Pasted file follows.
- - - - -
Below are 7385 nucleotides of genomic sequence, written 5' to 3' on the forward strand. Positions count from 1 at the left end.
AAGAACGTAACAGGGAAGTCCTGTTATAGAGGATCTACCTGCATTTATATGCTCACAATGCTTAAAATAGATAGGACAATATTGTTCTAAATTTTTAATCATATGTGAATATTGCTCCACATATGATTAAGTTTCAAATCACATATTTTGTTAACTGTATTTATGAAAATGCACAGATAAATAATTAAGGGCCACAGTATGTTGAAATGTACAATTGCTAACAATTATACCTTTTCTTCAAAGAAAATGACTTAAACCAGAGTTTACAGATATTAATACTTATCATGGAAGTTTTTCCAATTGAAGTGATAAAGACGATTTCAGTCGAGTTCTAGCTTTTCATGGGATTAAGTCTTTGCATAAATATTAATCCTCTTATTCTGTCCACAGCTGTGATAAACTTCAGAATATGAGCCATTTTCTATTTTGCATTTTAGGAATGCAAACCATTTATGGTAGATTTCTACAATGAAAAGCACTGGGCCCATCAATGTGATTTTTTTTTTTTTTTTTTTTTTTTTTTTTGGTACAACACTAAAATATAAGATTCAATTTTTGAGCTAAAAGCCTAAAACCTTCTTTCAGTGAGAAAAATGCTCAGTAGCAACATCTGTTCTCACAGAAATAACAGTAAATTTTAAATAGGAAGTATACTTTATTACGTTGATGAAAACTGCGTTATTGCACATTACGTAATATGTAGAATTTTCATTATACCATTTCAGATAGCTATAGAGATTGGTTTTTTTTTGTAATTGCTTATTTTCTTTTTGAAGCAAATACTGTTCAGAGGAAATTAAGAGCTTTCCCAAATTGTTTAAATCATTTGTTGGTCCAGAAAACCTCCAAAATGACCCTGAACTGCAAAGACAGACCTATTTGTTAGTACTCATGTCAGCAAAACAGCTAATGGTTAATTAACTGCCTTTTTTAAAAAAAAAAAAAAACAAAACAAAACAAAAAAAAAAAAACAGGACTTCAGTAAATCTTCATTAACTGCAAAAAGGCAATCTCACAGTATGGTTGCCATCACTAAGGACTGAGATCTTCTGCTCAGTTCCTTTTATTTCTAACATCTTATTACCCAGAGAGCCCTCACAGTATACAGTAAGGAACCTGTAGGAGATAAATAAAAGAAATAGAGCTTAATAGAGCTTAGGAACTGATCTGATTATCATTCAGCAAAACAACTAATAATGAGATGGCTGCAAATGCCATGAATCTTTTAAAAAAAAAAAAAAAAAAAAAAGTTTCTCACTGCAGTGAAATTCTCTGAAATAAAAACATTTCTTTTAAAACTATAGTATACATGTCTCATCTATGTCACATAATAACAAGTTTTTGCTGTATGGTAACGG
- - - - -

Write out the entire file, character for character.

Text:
Below are 7385 nucleotides of genomic sequence, written 5' to 3' on the forward strand. Positions count from 1 at the left end.
AAGAACGTAACAGGGAAGTCCTGTTATAGAGGATCTACCTGCATTTATATGCTCACAATGCTTAAAATAGATAGGACAATATTGTTCTAAATTTTTAATCATATGTGAATATTGCTCCACATATGATTAAGTTTCAAATCACATATTTTGTTAACTGTATTTATGAAAATGCACAGATAAATAATTAAGGGCCACAGTATGTTGAAATGTACAATTGCTAACAATTATACCTTTTCTTCAAAGAAAATGACTTAAACCAGAGTTTACAGATATTAATACTTATCATGGAAGTTTTTCCAATTGAAGTGATAAAGACGATTTCAGTCGAGTTCTAGCTTTTCATGGGATTAAGTCTTTGCATAAATATTAATCCTCTTATTCTGTCCACAGCTGTGATAAACTTCAGAATATGAGCCATTTTCTATTTTGCATTTTAGGAATGCAAACCATTTATGGTAGATTTCTACAATGAAAAGCACTGGGCCCATCAATGTGATTTTTTTTTTTTTTTTTTTTTTTTTTTTTGGTACAACACTAAAATATAAGATTCAATTTTTGAGCTAAAAGCCTAAAACCTTCTTTCAGTGAGAAAAATGCTCAGTAGCAACATCTGTTCTCACAGAAATAACAGTAAATTTTAAATAGGAAGTATACTTTATTACGTTGATGAAAACTGCGTTATTGCACATTACGTAATATGTAGAATTTTCATTATACCATTTCAGATAGCTATAGAGATTGGTTTTTTTTTGTAATTGCTTATTTTCTTTTTGAAGCAAATACTGTTCAGAGGAAATTAAGAGCTTTCCCAAATTGTTTAAATCATTTGTTGGTCCAGAAAACCTCCAAAATGACCCTGAACTGCAAAGACAGACCTATTTGTTAGTACTCATGTCAGCAAAACAGCTAATGGTTAATTAACTGCCTTTTTTAAAAAAAAAAAAAAACAAAACAAAACAAAAAAAAAAAAACAGGACTTCAGTAAATCTTCATTAACTGCAAAAAGGCAATCTCACAGTATGGTTGCCATCACTAAGGACTGAGATCTTCTGCTCAGTTCCTTTTATTTCTAACATCTTATTACCCAGAGAGCCCTCACAGTATACAGTAAGGAACCTGTAGGAGATAAATAAAAGAAATAGAGCTTAATAGAGCTTAGGAACTGATCTGATTATCATTCAGCAAAACAACTAATAATGAGATGGCTGCAAATGCCATGAATCTTTTAAAAAAAAAAAAAAAAAAAAAAGTTTCTCACTGCAGTGAAATTCTCTGAAATAAAAACATTTCTTTTAAAACTATAGTATACATGTCTCATCTATGTCACATAATAACAAGTTTTTGCTGTATGGTAACGG